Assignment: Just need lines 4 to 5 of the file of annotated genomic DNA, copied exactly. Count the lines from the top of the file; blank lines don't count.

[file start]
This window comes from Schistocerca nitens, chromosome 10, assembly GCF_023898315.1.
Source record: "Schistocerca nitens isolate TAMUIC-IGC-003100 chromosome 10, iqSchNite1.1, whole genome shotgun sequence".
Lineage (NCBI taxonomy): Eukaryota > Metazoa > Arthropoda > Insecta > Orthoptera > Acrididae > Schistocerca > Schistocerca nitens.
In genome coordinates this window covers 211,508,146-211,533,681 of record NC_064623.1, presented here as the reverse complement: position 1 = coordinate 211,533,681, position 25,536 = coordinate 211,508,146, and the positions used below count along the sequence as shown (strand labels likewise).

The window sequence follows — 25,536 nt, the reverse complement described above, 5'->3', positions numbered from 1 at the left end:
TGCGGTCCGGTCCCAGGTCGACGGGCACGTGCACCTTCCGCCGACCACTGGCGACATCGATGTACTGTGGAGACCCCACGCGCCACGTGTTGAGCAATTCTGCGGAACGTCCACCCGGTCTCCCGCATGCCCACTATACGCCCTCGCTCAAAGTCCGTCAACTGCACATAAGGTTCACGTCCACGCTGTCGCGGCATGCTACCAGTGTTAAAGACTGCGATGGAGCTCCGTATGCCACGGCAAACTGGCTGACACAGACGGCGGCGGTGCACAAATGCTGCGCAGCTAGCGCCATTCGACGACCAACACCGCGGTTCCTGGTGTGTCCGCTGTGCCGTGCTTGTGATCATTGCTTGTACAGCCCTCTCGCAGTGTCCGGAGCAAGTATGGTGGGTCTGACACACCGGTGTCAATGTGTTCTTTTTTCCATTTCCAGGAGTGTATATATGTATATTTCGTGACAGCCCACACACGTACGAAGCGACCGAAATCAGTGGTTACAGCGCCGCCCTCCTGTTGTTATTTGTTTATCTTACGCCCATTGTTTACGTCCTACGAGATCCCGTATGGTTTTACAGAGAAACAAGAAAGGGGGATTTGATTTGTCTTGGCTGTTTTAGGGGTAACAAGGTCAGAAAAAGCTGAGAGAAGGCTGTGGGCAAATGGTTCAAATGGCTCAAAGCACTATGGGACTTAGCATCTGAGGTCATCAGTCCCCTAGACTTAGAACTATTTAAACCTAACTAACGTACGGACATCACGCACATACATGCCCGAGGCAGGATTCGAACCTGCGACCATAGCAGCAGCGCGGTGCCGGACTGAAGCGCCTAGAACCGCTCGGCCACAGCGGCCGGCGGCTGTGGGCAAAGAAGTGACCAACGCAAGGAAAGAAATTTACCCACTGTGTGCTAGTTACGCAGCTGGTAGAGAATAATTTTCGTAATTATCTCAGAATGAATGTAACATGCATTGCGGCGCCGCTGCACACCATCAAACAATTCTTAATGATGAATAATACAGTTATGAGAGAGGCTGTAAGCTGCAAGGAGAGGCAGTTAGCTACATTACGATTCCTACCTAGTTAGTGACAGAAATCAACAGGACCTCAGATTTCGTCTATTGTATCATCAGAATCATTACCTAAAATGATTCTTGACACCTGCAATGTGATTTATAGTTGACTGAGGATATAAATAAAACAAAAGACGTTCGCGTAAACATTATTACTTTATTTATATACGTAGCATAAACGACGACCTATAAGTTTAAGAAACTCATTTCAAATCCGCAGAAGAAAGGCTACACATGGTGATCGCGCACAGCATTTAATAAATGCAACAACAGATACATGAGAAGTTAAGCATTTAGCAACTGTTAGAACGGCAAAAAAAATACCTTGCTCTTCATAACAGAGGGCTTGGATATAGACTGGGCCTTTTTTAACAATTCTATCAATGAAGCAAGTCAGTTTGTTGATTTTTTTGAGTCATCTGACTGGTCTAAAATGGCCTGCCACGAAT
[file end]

In genome coordinates this window covers 211,508,146-211,533,681 of record NC_064623.1, presented here as the reverse complement: position 1 = coordinate 211,533,681, position 25,536 = coordinate 211,508,146, and the positions used below count along the sequence as shown (strand labels likewise).

The window sequence follows — 25,536 nt, the reverse complement described above, 5'->3', positions numbered from 1 at the left end: